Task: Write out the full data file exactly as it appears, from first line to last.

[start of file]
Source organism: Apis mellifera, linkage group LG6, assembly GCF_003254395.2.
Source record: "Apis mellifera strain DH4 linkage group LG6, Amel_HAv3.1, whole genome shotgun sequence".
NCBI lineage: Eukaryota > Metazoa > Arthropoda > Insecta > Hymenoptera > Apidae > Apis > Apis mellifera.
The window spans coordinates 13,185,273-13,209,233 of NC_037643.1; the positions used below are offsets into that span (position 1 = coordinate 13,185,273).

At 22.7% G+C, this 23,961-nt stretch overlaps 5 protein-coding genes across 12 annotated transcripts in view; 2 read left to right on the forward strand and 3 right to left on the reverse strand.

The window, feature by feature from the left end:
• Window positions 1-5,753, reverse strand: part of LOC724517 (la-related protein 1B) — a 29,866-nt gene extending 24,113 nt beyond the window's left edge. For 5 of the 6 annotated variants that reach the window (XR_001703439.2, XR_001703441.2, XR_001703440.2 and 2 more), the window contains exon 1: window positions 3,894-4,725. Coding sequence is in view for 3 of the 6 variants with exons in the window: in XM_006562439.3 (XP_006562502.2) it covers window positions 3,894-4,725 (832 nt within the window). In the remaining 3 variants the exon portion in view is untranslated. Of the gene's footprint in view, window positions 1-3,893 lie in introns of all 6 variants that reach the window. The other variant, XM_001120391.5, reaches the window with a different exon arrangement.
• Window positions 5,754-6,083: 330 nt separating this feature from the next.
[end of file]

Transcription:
Source organism: Apis mellifera, linkage group LG6, assembly GCF_003254395.2.
Source record: "Apis mellifera strain DH4 linkage group LG6, Amel_HAv3.1, whole genome shotgun sequence".
NCBI lineage: Eukaryota > Metazoa > Arthropoda > Insecta > Hymenoptera > Apidae > Apis > Apis mellifera.
The window spans coordinates 13,185,273-13,209,233 of NC_037643.1; the positions used below are offsets into that span (position 1 = coordinate 13,185,273).

At 22.7% G+C, this 23,961-nt stretch overlaps 5 protein-coding genes across 12 annotated transcripts in view; 2 read left to right on the forward strand and 3 right to left on the reverse strand.

The window, feature by feature from the left end:
• Window positions 1-5,753, reverse strand: part of LOC724517 (la-related protein 1B) — a 29,866-nt gene extending 24,113 nt beyond the window's left edge. For 5 of the 6 annotated variants that reach the window (XR_001703439.2, XR_001703441.2, XR_001703440.2 and 2 more), the window contains exon 1: window positions 3,894-4,725. Coding sequence is in view for 3 of the 6 variants with exons in the window: in XM_006562439.3 (XP_006562502.2) it covers window positions 3,894-4,725 (832 nt within the window). In the remaining 3 variants the exon portion in view is untranslated. Of the gene's footprint in view, window positions 1-3,893 lie in introns of all 6 variants that reach the window. The other variant, XM_001120391.5, reaches the window with a different exon arrangement.
• Window positions 5,754-6,083: 330 nt separating this feature from the next.